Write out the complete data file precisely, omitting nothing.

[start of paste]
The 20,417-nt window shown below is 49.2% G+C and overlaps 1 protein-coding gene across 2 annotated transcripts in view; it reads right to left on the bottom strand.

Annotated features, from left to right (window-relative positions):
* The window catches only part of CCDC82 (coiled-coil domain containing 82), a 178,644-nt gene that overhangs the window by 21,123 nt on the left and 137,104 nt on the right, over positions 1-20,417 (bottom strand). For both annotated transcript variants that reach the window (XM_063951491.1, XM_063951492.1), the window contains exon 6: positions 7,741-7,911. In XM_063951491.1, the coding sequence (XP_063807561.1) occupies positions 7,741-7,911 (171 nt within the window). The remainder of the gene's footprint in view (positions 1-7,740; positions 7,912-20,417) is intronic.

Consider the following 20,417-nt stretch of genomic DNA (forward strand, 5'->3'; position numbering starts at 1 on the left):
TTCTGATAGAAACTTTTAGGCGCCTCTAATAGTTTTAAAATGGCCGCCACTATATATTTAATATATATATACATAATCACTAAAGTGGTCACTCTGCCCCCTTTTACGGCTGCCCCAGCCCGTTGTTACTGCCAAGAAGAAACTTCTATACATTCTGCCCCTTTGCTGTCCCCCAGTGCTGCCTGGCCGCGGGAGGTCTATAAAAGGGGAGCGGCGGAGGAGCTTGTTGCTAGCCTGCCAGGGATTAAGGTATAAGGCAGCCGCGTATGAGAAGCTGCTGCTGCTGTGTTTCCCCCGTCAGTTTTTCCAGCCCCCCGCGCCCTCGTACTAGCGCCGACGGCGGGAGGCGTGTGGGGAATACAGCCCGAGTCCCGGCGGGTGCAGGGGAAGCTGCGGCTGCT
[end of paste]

The 20,417-nt window shown below is 49.2% G+C and overlaps 1 protein-coding gene across 2 annotated transcripts in view; it reads right to left on the bottom strand.

Annotated features, from left to right (window-relative positions):
* The window catches only part of CCDC82 (coiled-coil domain containing 82), a 178,644-nt gene that overhangs the window by 21,123 nt on the left and 137,104 nt on the right, over positions 1-20,417 (bottom strand). For both annotated transcript variants that reach the window (XM_063951491.1, XM_063951492.1), the window contains exon 6: positions 7,741-7,911. In XM_063951491.1, the coding sequence (XP_063807561.1) occupies positions 7,741-7,911 (171 nt within the window). The remainder of the gene's footprint in view (positions 1-7,740; positions 7,912-20,417) is intronic.

Consider the following 20,417-nt stretch of genomic DNA (forward strand, 5'->3'; position numbering starts at 1 on the left):
TTCTGATAGAAACTTTTAGGCGCCTCTAATAGTTTTAAAATGGCCGCCACTATATATTTAATATATATATACATAATCACTAAAGTGGTCACTCTGCCCCCTTTTACGGCTGCCCCAGCCCGTTGTTACTGCCAAGAAGAAACTTCTATACATTCTGCCCCTTTGCTGTCCCCCAGTGCTGCCTGGCCGCGGGAGGTCTATAAAAGGGGAGCGGCGGAGGAGCTTGTTGCTAGCCTGCCAGGGATTAAGGTATAAGGCAGCCGCGTATGAGAAGCTGCTGCTGCTGTGTTTCCCCCGTCAGTTTTTCCAGCCCCCCGCGCCCTCGTACTAGCGCCGACGGCGGGAGGCGTGTGGGGAATACAGCCCGAGTCCCGGCGGGTGCAGGGGAAGCTGCGGCTGCT